Washed, postinfection J774.2 cells were lysed using 300 μl SNO-compatible lysis buffer (50 mM phosphate buffer, pH 7.4+1 mM DTPA+protease inhibitor cocktail+50 mM NEM). For measurements using tri-iodide (I3−)-dependent chemiluminescence, lysis buffer also contained 2% saponin (from Quillaja bark). Plates were incubated at 37°C, 5% CO2 for 15 min to allow the alkylation of free thiol. Cell debris was scraped off each well and transferred to a fresh tube, where they were kept on ice and in the dark. In saponized lysates, cell debris and bacterial cells were removed immediately by centrifugation at 10,000 g for 5 min; otherwise, samples were first subjected to 3 freeze–thaw cycles using liquid N2. Supernatants were transferred carefully to fresh tubes, and where appropriate, aliquots were pretreated for measurement of SNO. The remainder of each lysate was stored for protein assay at −20°C. In some experiments, lysates were dialyzed (2000 Da cutoff) overnight against 50 mM phosphate buffer + 1 mM DTPA at 4°C, prior to measurement of SNO concentration.
Measurement of SNO was performed using ozone-based chemiluminescence. To release NO from S-nitrosothiol, the purging vessel contained either I3− solution, as described previously (47), or a buffered solution of Cu(I) and cysteine, as described by Gaston and co-workers (49). Tri-iodide-dependent SNO measurements required samples to be treated with either 10% (v/v) 100 mM sulfanilamide in 2 N HCl or 10% (v/v) HgCl2, followed by 10 min incubation on ice and in the dark. Hg2+-treated samples were then treated with 10% (v/v) acidified sulfanilamide and incubated on ice and in the dark for another 10 min. No Hg2+ treatment was performed on GSNO-supplemented DMEM. SNO was measured by duplicate injection into the appropriate solution at either 30°C (I3−) or 50°C (Cu(I)/Cys). The mean AUC for duplicate injections was used to determine the SNO concentration, with reference to a GSNO standard curve. SNO-ablated (Hg2+-treated) signal was corrected for extra dilution (×1.1) and the adjusted concentration was deducted from each sulfanilamide-treated sample. SNO concentrations of lysates were normalized to the protein concentration of each lysate (pmol SNO/mg protein).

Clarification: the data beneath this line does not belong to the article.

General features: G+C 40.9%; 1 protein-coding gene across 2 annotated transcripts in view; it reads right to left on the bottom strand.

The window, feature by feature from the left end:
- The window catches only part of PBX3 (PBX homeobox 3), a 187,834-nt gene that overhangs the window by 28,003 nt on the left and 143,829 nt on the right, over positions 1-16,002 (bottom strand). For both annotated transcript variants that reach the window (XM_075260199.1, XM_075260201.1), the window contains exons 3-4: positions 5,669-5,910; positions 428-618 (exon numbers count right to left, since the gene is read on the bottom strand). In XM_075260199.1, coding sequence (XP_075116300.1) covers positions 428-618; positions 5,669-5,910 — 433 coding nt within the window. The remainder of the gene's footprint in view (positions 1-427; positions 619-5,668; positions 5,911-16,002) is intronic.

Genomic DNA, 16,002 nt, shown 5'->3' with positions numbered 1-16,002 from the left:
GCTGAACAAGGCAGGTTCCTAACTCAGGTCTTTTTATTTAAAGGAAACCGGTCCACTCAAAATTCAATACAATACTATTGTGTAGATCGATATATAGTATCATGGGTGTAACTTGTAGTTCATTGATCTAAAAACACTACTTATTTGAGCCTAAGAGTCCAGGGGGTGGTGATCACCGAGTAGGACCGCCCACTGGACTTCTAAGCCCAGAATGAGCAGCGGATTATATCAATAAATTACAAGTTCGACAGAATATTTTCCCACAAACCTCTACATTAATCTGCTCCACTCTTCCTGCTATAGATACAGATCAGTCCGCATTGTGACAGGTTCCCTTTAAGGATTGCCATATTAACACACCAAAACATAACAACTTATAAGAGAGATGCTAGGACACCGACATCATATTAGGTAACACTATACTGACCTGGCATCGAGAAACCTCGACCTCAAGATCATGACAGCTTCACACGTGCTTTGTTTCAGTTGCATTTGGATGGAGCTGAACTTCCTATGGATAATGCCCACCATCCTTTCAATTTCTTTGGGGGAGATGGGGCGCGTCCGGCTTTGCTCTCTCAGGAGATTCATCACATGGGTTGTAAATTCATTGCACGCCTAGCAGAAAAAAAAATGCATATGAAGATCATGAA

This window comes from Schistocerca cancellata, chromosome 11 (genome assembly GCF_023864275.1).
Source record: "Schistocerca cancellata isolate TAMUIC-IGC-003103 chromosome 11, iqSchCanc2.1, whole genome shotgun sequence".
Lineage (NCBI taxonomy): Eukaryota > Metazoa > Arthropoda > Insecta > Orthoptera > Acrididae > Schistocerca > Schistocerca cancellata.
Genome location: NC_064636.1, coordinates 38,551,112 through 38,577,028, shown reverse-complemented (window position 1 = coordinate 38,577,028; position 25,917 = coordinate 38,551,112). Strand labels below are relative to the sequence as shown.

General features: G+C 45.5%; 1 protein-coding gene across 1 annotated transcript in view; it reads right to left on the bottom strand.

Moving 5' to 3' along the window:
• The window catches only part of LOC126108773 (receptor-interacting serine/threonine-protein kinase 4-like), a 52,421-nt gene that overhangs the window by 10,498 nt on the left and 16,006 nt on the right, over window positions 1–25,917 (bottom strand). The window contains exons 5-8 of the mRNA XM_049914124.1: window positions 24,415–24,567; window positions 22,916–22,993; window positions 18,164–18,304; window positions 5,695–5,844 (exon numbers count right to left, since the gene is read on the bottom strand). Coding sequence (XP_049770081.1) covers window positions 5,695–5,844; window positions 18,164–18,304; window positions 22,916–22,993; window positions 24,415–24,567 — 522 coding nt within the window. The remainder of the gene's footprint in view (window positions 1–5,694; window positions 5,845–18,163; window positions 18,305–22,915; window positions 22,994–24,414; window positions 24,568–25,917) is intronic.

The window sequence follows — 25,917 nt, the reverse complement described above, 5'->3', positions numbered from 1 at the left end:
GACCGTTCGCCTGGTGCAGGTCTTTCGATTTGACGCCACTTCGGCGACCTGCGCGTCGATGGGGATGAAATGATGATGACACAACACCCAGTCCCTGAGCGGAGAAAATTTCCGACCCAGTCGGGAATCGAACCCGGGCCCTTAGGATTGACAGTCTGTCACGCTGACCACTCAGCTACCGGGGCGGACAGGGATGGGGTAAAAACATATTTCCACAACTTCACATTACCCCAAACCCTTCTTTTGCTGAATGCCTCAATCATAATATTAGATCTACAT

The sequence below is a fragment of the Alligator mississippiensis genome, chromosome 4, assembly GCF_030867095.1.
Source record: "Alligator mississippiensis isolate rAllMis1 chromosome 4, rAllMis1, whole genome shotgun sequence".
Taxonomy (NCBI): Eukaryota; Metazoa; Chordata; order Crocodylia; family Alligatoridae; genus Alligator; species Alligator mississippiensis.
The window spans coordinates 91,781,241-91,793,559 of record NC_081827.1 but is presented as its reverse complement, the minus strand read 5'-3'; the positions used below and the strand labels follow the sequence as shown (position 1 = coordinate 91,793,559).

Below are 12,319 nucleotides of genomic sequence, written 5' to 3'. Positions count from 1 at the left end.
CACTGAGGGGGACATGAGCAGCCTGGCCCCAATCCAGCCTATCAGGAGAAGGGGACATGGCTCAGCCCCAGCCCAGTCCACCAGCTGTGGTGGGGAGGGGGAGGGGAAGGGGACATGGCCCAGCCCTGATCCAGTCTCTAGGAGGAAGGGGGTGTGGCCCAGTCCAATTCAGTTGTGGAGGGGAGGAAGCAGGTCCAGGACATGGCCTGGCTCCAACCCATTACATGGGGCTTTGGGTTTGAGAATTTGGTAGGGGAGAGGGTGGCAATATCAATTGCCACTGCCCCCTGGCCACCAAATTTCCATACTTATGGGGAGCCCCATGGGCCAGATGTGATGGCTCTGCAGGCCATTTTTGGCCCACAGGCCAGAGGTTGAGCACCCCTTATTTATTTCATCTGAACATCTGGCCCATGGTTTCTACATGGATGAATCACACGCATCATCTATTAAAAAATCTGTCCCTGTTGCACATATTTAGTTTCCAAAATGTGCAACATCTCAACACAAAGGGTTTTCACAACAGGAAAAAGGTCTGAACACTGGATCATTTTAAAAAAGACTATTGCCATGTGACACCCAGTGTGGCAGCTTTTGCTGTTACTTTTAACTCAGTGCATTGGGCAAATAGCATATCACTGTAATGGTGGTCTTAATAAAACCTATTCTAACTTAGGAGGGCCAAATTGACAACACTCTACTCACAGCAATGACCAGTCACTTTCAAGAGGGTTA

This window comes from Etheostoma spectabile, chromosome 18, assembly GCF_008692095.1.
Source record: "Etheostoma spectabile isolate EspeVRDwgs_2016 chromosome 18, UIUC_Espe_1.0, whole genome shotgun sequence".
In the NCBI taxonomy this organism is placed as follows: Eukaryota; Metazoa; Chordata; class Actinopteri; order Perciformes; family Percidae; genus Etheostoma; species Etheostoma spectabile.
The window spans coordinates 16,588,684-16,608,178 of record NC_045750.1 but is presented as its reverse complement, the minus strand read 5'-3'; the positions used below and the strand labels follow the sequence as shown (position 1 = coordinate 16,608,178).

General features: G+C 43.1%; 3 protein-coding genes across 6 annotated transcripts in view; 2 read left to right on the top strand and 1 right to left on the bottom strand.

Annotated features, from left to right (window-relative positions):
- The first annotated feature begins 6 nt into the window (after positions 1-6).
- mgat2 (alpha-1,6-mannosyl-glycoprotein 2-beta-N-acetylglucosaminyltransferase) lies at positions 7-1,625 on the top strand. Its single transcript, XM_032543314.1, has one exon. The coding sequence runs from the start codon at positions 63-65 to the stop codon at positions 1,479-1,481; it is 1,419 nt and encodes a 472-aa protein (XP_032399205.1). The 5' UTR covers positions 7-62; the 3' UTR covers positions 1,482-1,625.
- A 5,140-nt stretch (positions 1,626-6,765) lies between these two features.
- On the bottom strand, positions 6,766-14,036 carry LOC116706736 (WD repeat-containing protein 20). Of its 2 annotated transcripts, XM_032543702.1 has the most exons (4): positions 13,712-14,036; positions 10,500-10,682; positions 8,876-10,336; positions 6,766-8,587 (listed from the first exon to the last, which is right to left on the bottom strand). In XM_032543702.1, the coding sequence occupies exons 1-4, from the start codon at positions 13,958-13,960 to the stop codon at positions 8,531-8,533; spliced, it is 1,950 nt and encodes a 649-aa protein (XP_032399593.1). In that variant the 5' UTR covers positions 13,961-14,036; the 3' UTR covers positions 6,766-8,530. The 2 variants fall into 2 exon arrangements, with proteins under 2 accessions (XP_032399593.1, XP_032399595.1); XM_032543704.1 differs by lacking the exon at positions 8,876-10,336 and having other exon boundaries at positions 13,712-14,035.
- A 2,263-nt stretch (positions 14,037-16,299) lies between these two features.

Determination of the protein concentration in lysates was performed using either the RC DC Protein Assay Kit (Bio-Rad, Hercules, CA, USA) or Bio-Rad Protein Assay Reagent, according to the manufacturer’s instructions.
Data were analyzed for skewness using SPSS 14.0 for Windows (SPSS Inc., Chicago, IL, USA). Data were considered significantly skewed—and therefore nonparametrically distributed—if the skewness was equal to or exceeded double the value of the se of the skewness. Values presented in the text are means ± sd of parametrically distributed data or the median and interquartile range of nonparametrically distributed data, unless otherwise specified. Details of specific statistical tests are detailed in the figure legends. Results of statistical tests were considered significant at derived values of P ≤ 0.05.
DMEM + 10% HI-FCS was spiked with the nitrosating compound GSNO to a final concentration of 100 μM and used to grow either wild-type N. meningitidis or the norB-mutant derivative. Inoculation of DMEM + 10% HI-FCS + 100 μM GSNO with wild-type N. meningitidis (Fig. 1) increased the rate of decomposition of SNO over 4 h, cf. uninfected medium. After 4 h, sterile medium retained 50.8 ± 10.7% of the initial SNO signal, while medium inoculated with wild-type bacteria retained only 10.1 ± 4.8%. In contrast, we found a nonsignificant increase in the rate of SNO decomposition in medium containing the norB strain (Fig. 1). After 4 h, norB-inoculated medium retained 36.2 ± 20.0% of the initial SNO signal. Both Neisseria strains had similar growth rates over the 4 h incubation period (data not shown).